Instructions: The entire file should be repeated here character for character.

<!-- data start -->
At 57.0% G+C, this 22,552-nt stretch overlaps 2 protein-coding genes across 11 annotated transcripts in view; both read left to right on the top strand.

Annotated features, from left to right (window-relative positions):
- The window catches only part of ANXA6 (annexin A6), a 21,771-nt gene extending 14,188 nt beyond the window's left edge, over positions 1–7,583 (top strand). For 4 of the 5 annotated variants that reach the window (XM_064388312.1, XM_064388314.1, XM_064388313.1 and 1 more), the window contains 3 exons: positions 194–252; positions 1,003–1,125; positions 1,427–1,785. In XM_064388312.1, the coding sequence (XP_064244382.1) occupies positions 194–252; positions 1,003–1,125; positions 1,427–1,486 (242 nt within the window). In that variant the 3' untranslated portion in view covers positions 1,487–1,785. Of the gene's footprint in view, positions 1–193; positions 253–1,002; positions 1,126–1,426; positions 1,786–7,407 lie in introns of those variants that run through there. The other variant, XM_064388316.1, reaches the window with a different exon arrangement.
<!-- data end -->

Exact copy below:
At 57.0% G+C, this 22,552-nt stretch overlaps 2 protein-coding genes across 11 annotated transcripts in view; both read left to right on the top strand.

Annotated features, from left to right (window-relative positions):
- The window catches only part of ANXA6 (annexin A6), a 21,771-nt gene extending 14,188 nt beyond the window's left edge, over positions 1–7,583 (top strand). For 4 of the 5 annotated variants that reach the window (XM_064388312.1, XM_064388314.1, XM_064388313.1 and 1 more), the window contains 3 exons: positions 194–252; positions 1,003–1,125; positions 1,427–1,785. In XM_064388312.1, the coding sequence (XP_064244382.1) occupies positions 194–252; positions 1,003–1,125; positions 1,427–1,486 (242 nt within the window). In that variant the 3' untranslated portion in view covers positions 1,487–1,785. Of the gene's footprint in view, positions 1–193; positions 253–1,002; positions 1,126–1,426; positions 1,786–7,407 lie in introns of those variants that run through there. The other variant, XM_064388316.1, reaches the window with a different exon arrangement.